In the U.S., nearly 2 million workers report having been the victims of workplace violence each year. For perspective, this represents about 1% of the American labor force. Overall, according to U.S. Federal Bureau of Investigation figures, national violent crime rates are at an all-time low.
Even though the chances for workplace violence are remote, this doesn’t mean it can’t happen. It’s still a best practice for employers to have policies and plans in place to deter and address unacceptable behaviors that may precede workplace violence. However, only a small majority (52%) of employers have adopted a zero-tolerance workplace violence prevention policy according to a Littler Mendleson Executive Employer Survey Report. Another 11% of employers haven’t taken any action.
Workplace Violence Defined
The U.S. Occupational Safety and Health Administration (OSHA) defines workplace violence as any type of act or threat of physical violence, harassment, intimidation that occurs at a work site. Note: workplace violence isn’t just physical.
Employees or nonemployees, including clients, employees’ partners, vendors, or strangers, can carry out any of these acts of workplace violence.
- Verbal abuse
- Psychological trauma
- Property damage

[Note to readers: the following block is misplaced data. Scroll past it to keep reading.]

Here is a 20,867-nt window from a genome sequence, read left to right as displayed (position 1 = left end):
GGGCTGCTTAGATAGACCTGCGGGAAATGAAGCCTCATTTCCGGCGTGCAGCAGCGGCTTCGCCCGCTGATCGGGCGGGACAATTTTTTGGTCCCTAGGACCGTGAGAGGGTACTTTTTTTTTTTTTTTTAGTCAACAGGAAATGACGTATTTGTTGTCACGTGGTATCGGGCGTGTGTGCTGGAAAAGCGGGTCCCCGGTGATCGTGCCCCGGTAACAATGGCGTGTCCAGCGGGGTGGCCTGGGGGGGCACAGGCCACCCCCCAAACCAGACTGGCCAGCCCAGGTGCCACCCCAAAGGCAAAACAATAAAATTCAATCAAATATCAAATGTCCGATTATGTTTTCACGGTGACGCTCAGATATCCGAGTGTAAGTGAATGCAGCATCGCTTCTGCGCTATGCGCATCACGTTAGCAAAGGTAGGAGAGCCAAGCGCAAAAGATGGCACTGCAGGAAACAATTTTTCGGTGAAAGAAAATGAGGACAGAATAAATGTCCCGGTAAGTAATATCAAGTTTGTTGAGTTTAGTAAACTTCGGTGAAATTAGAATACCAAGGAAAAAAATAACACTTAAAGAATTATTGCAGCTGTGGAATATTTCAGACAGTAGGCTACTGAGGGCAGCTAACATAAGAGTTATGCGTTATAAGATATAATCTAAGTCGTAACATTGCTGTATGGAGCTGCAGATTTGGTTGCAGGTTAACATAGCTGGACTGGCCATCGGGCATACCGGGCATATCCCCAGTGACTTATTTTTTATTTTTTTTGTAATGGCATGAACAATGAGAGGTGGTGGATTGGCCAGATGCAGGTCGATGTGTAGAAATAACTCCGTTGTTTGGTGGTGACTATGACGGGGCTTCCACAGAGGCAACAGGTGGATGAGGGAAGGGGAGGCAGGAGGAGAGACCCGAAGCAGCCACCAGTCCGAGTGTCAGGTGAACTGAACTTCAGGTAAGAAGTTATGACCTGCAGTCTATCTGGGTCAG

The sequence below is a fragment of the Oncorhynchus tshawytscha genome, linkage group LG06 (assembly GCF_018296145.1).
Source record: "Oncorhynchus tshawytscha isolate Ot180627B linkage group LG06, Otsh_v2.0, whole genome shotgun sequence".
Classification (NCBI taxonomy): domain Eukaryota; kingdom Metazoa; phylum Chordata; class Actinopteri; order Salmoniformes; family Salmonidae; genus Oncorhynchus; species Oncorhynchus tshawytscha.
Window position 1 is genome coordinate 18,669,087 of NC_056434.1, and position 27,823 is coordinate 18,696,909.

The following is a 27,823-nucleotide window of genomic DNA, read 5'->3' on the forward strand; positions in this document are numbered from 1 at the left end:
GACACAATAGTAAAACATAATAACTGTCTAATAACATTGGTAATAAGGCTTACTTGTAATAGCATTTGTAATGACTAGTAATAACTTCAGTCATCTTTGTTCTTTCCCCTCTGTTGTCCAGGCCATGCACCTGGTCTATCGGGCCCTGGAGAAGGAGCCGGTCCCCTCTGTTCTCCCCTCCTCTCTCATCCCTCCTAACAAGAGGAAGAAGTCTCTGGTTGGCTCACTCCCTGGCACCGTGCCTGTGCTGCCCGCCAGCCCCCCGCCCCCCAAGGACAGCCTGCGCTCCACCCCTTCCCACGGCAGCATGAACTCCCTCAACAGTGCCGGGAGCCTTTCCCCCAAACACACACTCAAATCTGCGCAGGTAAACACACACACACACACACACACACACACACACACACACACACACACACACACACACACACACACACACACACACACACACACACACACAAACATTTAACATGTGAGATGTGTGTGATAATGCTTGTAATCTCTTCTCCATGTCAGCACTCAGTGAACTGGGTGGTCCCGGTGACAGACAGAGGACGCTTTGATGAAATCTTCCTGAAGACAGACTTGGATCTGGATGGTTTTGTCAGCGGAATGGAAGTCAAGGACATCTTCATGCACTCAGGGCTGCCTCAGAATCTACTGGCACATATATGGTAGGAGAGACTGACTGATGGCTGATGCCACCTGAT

- Physical attacks
Why Does Workplace Violence Occur?
The International Labour Organization issued a report summarizing global research on workplace violence cases. It suggested that workplace violence may be related to low employee morale or a low safety culture, especially for healthcare facilities.
If you think about it, dealing with stressed, volatile managers in addition to staffing shortages, inadequate training, and high-pressure industry demands may push some employees to their breaking points. If no one intervenes, the undesirable behaviors will likely continue and may even escalate.
In addition, Americans have broad exposure and access to guns. A 2017 Pew Research Center survey revealed 3 in 10 adults in the U.S. currently own a gun and 36% more said they may acquire a gun in the future.
Misguided or rash thinking can lead perpetrators to perceive violence as a solution or a way out.
While it’s possible for someone to commit an act of workplace violence out of the blue, it’s more common for there to be indicators along the way.
The following behaviors and patterns may indicate an employee is becoming less stable:
- Substance/alcohol abuse
- Withdrawal, chronic depression, suicidal comments
- Mood swings, emotional responses
- Change in job performance, excessive absenteeism
- Displays of paranoia
- Threats made to other employees
What to Do
Your best defense against workplace violence is being proactive about it. It’s better to have all the right protocols in place than to not have anything situated and risk something coming up.
- Create a zero-tolerance anti-violence policy
- Provide employee awareness training
- Create an emergency action plan
- Practice safety drills
Should you need assistance with training or developing the proper policies, KPA can give you a hand with both.
KPA’s “Worst Case Scenario: Reducing the Threat of Workplace Violence” webinar